Do You Use Ancestry.com?
The popular genealogy website isn’t paying me to write this article, scout’s honor. So tell me honestly. I’m curious as to whether or not you use ancestry.com, and if so, why?
I ask because I’ve gotten sucked into the power of online genealogy tracing while doing research for my new books starring Michael Flint the Heir Hunter. It’s amazing how many family ties a computer can help you trace just by entering a few pieces of information — and the deeper you dig, the more likely you are to find that you are heir to some money or land! For me, that’s just a bonus. But for Michael Flint Heir Hunter, that’s his career.
While we might research our ancestry as a hobby, did you know that genealogy is so extensive, you can make a career out of it? So maybe you’re wondering — what does it take to become a professional forensic genealogist?
Anyone who is working to get certified or accredited as a forensic genealogist will take classes, many of which are offered online from organizations and universities, including Boston University.
While an amateur heir hunter might rely on a website to pull up documents that help make the links from family member to family member, a forensic genealogist in training will learn about topics like how to search public records, verify them, and write reports on them. The training process involves treating a case like a mystery and solving it conclusively from beginning to end.
An Heir Hunter might also learn forensic techniques. Like how to use DNA tools to track down an inheritance, and how to interview informants.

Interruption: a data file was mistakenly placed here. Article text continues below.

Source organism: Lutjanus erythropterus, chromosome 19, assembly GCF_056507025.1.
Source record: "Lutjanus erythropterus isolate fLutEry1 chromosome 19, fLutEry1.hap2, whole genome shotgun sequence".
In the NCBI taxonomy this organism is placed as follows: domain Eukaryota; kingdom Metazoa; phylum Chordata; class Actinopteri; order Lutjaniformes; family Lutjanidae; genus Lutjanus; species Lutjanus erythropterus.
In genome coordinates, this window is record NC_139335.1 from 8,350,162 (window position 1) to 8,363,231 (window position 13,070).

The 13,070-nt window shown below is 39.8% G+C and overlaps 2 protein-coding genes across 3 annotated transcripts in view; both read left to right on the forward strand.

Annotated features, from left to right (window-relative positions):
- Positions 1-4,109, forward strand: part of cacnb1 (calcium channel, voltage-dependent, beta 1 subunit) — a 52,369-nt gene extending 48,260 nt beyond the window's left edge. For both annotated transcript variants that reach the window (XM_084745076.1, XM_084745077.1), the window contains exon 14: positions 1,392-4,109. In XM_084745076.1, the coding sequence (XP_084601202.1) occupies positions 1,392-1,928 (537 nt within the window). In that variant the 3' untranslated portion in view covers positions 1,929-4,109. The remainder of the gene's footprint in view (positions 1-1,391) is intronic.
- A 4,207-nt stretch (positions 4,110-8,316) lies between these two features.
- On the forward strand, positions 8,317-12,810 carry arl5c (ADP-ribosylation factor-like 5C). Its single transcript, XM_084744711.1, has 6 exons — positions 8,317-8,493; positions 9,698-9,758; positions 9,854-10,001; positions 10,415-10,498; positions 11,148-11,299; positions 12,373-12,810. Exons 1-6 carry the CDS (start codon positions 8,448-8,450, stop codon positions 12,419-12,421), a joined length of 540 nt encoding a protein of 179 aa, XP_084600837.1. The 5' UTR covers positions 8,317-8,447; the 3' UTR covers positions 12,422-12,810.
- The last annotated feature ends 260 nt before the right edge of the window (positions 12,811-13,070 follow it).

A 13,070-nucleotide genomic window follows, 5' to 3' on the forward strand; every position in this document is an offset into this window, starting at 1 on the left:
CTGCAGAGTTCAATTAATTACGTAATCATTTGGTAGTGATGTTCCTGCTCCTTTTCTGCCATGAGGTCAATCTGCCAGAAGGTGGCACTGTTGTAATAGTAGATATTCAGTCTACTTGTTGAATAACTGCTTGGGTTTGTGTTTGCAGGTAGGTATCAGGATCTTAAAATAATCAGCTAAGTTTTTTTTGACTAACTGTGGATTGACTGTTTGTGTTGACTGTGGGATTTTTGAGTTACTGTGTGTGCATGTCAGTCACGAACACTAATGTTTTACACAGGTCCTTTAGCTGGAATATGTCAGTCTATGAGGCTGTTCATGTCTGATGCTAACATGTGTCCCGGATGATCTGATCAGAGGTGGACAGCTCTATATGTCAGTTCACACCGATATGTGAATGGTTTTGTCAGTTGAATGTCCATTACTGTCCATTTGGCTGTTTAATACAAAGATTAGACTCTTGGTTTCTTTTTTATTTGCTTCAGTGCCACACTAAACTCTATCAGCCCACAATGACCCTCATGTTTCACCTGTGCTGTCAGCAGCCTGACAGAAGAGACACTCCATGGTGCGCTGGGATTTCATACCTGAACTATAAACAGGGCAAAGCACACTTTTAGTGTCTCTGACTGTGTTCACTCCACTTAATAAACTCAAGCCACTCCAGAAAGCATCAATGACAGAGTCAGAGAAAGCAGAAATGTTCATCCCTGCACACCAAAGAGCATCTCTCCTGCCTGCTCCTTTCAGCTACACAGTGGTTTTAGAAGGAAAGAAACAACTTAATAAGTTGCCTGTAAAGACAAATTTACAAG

The whole process of researching by contacting living people can be tricker than it sounds. There are ethical and legal considerations, and it can be dangerous. Living subjects can be confused, suspicious, angry, and might act out. As we’ll see in the Michael Flint books, an Heir Hunter is trained to deal with these kinds of situations.
The training process wouldn’t be complete without lessons in the business side of things, like how to build up a client base.
A real life heir hunter is a forensic genealogist, someone who researches ancestry by means of standard records and more, for profit. It was the “and more, for profit” piece that I’ve used to create the Michael Flint novels. The “and more, for profit” opens all sorts of story possibilities, doesn’t it? My writer’s mind went to work, furiously plotting.
So there’s a precursory look for you at how Michael Flint’s work is much more involved than anything we might do on www.ancestry.com. Stay tuned for more news about his adventures as we get closer to the book release date!
Have traced family through Ancestry.com and had to stop. You find some people do close family, so you get a few hundred matches. Then there are those who do the brothers and sisters and aunts and uncles and cousins so you end up with thousands. You can get carried away with information overload or stick to the “g’s” grandparents etc. So much fun, honestly I will one day put all the paperwork together to make sense, but have lots of reading to do first, thats my excuse and I am sticking to it.
Yes, I do use Ancestry.com, just curious about my ancestors. It’s very interesting. I have found or been found by several relatives I didn’t even know I had.
If you have seen Long Lost Families on TLC you will see another way for adoptees to find their birth families.